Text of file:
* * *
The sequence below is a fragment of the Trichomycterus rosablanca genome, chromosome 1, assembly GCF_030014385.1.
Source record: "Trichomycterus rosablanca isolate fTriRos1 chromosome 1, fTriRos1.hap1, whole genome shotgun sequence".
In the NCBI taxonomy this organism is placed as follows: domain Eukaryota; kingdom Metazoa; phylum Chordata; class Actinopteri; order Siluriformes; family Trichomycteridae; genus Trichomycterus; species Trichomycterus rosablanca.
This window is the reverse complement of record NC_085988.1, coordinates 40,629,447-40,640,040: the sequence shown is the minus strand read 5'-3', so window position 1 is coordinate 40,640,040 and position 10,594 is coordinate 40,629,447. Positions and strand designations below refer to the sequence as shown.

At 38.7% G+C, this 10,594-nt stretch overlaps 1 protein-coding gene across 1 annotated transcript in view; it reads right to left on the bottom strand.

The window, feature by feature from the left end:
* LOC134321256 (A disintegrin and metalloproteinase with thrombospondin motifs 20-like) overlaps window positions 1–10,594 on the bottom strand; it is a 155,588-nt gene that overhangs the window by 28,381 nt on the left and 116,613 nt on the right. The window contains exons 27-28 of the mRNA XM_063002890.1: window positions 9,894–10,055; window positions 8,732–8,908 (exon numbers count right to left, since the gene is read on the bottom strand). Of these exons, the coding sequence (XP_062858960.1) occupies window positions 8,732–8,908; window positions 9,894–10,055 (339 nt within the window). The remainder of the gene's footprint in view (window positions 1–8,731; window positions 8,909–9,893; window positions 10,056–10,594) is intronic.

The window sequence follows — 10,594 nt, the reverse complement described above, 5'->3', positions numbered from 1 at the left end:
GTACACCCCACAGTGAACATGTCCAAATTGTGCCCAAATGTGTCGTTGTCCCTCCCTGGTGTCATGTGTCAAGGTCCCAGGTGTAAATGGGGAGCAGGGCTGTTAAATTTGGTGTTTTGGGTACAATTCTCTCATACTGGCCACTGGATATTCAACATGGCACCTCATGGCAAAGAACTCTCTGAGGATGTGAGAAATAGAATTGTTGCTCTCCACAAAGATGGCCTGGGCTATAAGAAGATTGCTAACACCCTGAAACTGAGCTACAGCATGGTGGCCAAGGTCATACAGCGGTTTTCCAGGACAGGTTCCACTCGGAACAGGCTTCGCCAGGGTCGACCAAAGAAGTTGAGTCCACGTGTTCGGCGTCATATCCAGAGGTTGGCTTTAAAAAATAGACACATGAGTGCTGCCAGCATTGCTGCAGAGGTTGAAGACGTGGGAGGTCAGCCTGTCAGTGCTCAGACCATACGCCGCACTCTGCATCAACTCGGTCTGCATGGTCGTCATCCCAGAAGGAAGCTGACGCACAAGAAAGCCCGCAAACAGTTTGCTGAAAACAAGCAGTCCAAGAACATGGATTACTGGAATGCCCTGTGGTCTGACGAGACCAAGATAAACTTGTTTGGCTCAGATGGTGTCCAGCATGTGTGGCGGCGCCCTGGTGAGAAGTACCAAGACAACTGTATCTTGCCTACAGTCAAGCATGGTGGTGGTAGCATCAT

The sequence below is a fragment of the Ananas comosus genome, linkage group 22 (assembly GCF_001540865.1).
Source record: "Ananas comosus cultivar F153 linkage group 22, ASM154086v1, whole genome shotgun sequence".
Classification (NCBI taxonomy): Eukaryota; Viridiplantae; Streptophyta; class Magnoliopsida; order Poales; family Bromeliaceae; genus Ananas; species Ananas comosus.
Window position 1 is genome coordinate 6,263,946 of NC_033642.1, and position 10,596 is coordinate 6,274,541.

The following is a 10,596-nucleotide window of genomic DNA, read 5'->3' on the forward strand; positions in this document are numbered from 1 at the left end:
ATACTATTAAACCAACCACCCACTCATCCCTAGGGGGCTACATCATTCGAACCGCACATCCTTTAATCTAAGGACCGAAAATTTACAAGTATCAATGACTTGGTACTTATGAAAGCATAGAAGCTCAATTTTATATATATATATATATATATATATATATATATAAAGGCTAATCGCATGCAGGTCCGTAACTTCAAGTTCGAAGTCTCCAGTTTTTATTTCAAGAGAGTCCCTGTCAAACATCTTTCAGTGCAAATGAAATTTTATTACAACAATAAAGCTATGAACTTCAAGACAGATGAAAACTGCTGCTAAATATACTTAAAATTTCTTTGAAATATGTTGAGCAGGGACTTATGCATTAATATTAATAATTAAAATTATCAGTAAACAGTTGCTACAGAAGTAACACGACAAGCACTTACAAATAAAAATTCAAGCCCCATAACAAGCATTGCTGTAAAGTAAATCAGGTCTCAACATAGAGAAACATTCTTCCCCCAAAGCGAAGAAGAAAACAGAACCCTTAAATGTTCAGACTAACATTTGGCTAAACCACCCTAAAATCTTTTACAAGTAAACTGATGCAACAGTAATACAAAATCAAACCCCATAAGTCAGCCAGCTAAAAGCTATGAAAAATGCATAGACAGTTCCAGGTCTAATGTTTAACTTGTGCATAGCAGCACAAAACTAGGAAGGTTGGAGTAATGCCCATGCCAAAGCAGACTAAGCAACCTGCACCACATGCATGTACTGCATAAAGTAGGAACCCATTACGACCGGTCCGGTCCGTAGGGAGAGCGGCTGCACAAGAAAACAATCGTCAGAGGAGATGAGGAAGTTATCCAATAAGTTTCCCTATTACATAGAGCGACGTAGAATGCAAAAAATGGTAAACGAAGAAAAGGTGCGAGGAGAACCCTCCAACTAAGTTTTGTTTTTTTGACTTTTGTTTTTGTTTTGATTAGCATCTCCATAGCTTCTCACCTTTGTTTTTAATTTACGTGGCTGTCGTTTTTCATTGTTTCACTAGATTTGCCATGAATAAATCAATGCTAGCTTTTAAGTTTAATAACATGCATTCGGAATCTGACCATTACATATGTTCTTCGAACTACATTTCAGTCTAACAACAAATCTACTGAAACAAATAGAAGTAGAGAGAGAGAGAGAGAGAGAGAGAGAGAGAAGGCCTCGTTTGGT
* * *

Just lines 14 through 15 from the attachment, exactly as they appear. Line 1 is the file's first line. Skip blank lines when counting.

The following is a 10,596-nucleotide window of genomic DNA, read 5'->3' on the forward strand; positions in this document are numbered from 1 at the left end:
ATACTATTAAACCAACCACCCACTCATCCCTAGGGGGCTACATCATTCGAACCGCACATCCTTTAATCTAAGGACCGAAAATTTACAAGTATCAATGACTTGGTACTTATGAAAGCATAGAAGCTCAATTTTATATATATATATATATATATATATATATATATAAAGGCTAATCGCATGCAGGTCCGTAACTTCAAGTTCGAAGTCTCCAGTTTTTATTTCAAGAGAGTCCCTGTCAAACATCTTTCAGTGCAAATGAAATTTTATTACAACAATAAAGCTATGAACTTCAAGACAGATGAAAACTGCTGCTAAATATACTTAAAATTTCTTTGAAATATGTTGAGCAGGGACTTATGCATTAATATTAATAATTAAAATTATCAGTAAACAGTTGCTACAGAAGTAACACGACAAGCACTTACAAATAAAAATTCAAGCCCCATAACAAGCATTGCTGTAAAGTAAATCAGGTCTCAACATAGAGAAACATTCTTCCCCCAAAGCGAAGAAGAAAACAGAACCCTTAAATGTTCAGACTAACATTTGGCTAAACCACCCTAAAATCTTTTACAAGTAAACTGATGCAACAGTAATACAAAATCAAACCCCATAAGTCAGCCAGCTAAAAGCTATGAAAAATGCATAGACAGTTCCAGGTCTAATGTTTAACTTGTGCATAGCAGCACAAAACTAGGAAGGTTGGAGTAATGCCCATGCCAAAGCAGACTAAGCAACCTGCACCACATGCATGTACTGCATAAAGTAGGAACCCATTACGACCGGTCCGGTCCGTAGGGAGAGCGGCTGCACAAGAAAACAATCGTCAGAGGAGATGAGGAAGTTATCCAATAAGTTTCCCTATTACATAGAGCGACGTAGAATGCAAAAAATGGTAAACGAAGAAAAGGTGCGAGGAGAACCCTCCAACTAAGTTTTGTTTTTTTGACTTTTGTTTTTGTTTTGATTAGCATCTCCATAGCTTCTCACCTTTGTTTTTAATTTACGTGGCTGTCGTTTTTCATTGTTTCACTAGATTTGCCATGAATAAATCAATGCTAGCTTTTAAGTTTAATAACATGCATTCGGAATCTGACCATTACATATGTTCTTCGAACTACATTTCAGTCTAACAACAAATCTACTGAAACAAATAGAAGTAGAGAGAGAGAGAGAGAGAGAGAGAGAGAGAAGGCCTCGTTTGGT